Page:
22. 22.
    Tonegutti M, Girardi V (2008) Stereotactic vacuum-assisted breast biopsy in 268 nonpalpable lesions. Radiol Med 113:65–75CrossRefPubMedGoogle Scholar
  23. 23.
    American College of Radiology (1998) Breast imaging reporting and data system (BI-RADS). American College of Radiology, RestonGoogle Scholar
  24. 24.
    Jackman RJ, Nowels KW, Shepard MJ et al(1994) Stereotaxic large-core needle biopsy of 450 nonpalpable breast lesions with surgical correlation in lesions with cancer or atypical hyperplasia. Radiology 193:91–95PubMedGoogle Scholar
  25. 25.
    Brenner RJ, Bassett LW, Fajardo LL et al (2001) Stereotactic core-needle breast biopsy: a multi-institutional prospective trial. Radiology 218:866–872PubMedGoogle Scholar
  26. 26.
    Liberman L, Cohen MA, Dershaw DD et al (1995) Atypical ductal hyperplasia diagnosed at stereotaxic core biopsy of breast lesions: an indication for surgical biopsy. AJR Am J Roentgenol 164:1111–1113PubMedGoogle Scholar
  27. 27.
    Kettritz U, Rotter K, Schreer I et al (2004) Stereotactic vacuum-assisted breast biopsy in 2874 patients: a multicenter study. Cancer 100:245–251CrossRefPubMedGoogle Scholar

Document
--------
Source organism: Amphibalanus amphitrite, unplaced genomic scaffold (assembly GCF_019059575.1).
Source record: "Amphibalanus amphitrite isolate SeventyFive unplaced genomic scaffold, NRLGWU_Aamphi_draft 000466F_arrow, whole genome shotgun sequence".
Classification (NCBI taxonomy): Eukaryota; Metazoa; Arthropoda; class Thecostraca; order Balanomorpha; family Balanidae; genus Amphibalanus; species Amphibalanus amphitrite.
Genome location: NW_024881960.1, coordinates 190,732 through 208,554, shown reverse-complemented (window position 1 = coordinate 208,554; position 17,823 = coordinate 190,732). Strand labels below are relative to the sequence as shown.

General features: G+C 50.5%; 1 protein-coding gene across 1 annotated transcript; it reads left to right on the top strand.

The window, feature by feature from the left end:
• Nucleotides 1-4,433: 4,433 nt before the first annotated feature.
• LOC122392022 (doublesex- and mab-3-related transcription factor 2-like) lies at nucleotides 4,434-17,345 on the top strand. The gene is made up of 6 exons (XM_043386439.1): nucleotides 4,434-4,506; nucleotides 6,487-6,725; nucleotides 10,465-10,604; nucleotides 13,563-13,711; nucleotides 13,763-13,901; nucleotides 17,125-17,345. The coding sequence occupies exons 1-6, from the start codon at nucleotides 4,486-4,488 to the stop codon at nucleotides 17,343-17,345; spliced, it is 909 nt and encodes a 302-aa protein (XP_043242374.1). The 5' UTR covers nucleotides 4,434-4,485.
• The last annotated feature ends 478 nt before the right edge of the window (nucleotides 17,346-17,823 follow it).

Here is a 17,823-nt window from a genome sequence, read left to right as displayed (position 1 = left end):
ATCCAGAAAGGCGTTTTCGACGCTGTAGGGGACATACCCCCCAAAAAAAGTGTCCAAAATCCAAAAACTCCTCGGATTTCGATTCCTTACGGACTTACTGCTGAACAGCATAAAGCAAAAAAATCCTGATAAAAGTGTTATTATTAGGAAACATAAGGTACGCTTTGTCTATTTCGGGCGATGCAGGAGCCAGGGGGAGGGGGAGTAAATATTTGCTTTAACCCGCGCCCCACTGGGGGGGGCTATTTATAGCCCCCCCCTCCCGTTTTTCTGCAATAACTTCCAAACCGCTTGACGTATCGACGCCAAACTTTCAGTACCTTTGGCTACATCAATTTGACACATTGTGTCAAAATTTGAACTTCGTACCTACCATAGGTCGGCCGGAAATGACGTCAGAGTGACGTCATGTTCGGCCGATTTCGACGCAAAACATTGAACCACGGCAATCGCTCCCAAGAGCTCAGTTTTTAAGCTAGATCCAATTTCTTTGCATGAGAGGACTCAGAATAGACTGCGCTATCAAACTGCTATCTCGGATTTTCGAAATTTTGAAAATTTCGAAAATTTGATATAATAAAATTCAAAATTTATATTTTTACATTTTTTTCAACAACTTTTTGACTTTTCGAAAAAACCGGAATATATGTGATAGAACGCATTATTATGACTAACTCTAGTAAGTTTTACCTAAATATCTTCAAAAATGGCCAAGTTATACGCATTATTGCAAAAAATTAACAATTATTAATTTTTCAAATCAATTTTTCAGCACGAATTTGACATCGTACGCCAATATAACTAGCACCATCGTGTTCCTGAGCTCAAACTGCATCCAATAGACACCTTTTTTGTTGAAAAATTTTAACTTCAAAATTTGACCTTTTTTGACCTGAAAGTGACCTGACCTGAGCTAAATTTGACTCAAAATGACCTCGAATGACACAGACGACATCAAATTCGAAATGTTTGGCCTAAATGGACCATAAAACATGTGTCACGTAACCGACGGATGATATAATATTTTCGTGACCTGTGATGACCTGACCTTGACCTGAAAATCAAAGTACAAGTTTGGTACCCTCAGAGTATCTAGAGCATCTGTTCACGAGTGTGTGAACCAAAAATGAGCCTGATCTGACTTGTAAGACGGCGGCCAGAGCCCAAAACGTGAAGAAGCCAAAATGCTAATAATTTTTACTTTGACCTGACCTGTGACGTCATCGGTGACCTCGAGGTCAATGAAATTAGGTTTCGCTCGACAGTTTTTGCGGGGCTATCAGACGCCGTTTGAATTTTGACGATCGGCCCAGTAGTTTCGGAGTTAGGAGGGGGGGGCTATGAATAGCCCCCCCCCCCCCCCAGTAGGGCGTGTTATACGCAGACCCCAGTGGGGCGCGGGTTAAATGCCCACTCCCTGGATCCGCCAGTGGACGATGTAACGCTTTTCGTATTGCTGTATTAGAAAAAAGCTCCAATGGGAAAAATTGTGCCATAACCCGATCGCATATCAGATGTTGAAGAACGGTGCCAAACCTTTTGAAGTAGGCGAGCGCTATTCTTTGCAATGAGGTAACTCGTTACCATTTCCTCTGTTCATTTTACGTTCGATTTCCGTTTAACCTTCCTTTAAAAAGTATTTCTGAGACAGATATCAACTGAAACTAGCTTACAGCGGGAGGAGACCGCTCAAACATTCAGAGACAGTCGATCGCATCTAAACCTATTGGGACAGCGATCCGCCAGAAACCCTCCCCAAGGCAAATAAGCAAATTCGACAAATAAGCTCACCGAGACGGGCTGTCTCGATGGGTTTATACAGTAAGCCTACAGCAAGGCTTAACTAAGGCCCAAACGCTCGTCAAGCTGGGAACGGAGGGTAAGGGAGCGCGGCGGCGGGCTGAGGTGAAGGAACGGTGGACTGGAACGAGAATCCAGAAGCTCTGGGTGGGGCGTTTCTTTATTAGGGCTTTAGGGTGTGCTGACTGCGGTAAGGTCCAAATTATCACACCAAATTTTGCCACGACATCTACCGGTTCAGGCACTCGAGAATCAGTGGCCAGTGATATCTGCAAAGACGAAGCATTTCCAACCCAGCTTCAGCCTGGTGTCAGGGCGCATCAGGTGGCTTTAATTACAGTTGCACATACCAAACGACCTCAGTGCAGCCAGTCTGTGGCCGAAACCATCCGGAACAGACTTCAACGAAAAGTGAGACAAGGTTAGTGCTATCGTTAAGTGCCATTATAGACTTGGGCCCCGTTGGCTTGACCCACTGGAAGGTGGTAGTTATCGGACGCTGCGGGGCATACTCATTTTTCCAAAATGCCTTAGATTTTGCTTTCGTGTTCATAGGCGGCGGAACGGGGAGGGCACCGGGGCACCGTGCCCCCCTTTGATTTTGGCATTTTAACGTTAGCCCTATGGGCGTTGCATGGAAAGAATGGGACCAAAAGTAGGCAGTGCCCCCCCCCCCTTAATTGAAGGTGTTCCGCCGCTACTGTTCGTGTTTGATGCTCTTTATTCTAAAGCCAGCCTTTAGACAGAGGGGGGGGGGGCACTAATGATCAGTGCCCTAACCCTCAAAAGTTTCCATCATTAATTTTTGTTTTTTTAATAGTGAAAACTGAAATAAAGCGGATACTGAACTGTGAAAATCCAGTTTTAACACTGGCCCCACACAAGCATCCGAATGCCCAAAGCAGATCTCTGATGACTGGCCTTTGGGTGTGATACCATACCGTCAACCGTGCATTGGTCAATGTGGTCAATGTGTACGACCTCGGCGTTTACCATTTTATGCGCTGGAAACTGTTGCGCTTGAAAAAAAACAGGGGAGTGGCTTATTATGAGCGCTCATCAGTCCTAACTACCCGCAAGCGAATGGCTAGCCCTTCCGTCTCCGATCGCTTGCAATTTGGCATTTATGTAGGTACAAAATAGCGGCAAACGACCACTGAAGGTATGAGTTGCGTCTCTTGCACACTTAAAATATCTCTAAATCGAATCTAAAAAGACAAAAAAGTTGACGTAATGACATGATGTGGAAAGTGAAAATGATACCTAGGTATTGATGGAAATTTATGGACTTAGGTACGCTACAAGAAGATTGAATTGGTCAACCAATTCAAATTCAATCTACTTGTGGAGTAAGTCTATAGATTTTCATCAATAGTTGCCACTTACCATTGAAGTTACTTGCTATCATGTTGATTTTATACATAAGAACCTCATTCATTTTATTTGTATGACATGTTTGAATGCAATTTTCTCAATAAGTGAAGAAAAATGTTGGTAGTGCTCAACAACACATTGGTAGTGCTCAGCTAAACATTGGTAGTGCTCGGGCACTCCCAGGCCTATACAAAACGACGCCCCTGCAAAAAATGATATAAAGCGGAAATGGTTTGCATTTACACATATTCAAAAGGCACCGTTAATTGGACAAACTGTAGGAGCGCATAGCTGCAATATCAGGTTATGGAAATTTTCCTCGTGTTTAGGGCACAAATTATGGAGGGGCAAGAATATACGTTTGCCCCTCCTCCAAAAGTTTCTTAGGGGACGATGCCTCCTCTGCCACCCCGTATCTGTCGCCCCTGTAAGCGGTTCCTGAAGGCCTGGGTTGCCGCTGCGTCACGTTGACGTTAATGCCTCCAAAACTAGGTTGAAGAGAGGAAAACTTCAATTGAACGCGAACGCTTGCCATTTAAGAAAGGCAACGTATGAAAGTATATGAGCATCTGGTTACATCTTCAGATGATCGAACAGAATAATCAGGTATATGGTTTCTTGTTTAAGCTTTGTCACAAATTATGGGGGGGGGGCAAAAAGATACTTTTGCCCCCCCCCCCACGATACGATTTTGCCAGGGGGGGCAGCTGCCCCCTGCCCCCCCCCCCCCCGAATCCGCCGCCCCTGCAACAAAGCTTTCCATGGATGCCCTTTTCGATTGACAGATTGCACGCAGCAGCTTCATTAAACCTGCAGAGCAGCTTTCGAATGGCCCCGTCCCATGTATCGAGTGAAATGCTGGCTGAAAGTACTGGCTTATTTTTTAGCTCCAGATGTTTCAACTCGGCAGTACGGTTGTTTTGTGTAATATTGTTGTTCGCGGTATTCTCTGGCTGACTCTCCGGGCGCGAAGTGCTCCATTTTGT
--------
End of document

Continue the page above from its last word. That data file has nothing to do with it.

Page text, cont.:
28. 28.
    Philpotts LE, Lee CH, Horvath LJ et al (1997) Canceled stereotactic coreneedle biopsy of the breast: analysis of 89 cases. Radiology 205:423–428PubMedGoogle Scholar
  29. 29.
    Ciatto S, Houssami N, Ambrogetti D et al (2007) Accuracy and underestimation of malignancy of breast core needle biopsy: the Florence experience of over 4000 consecutive biopsies. Breast Cancer Res Treat 101:291–297CrossRefPubMedGoogle Scholar
  30. 30.
    Brem RF, Lechner MC, Jackman RJ et al (2008) Lobular neoplasia at percutaneous breast biopsy: variables associated with carcinoma at surgical excision. AJR Am J Roentgenol 190:637–641CrossRefPubMedGoogle Scholar
  31. 31.
    Jackman RJ, Birdwell RL, Ikeda DM (2002) Atypical ductal hyperplasia: can some lesions be defined as probably benign after stereotactic 11-gauge vacuum-assisted biopsy, eliminating the recommendation for surgical excision? Radiology 224:548–554CrossRefPubMedGoogle Scholar

Copyright information

© Springer-Verlag Italia 2010

Authors and Affiliations

  • M. Tonegutti
    • 1
  • V. Girardi
    • 2
  • S. Ciatto
    • 3
  • E. Manfrin
    • 4
  • F. Bonetti
    • 4
  1. 1.Servizio di RadiosenologiaCasa di Cura “P. Pederzoli”Peschiera del Garda, VeronaItaly
  2. 2.Dipartimento di RadiodiagnosticaPoliclinico Universitario G.B. RossiVeronaItaly
  3. 3.Istituto per lo Studio e la Prevenzione OncologicaFirenzeItaly
  4. 4.Dipartimento di Anatomia PatologicaPoliclinico Universitario G.B. RossiVeronaItaly

Personalised recommendations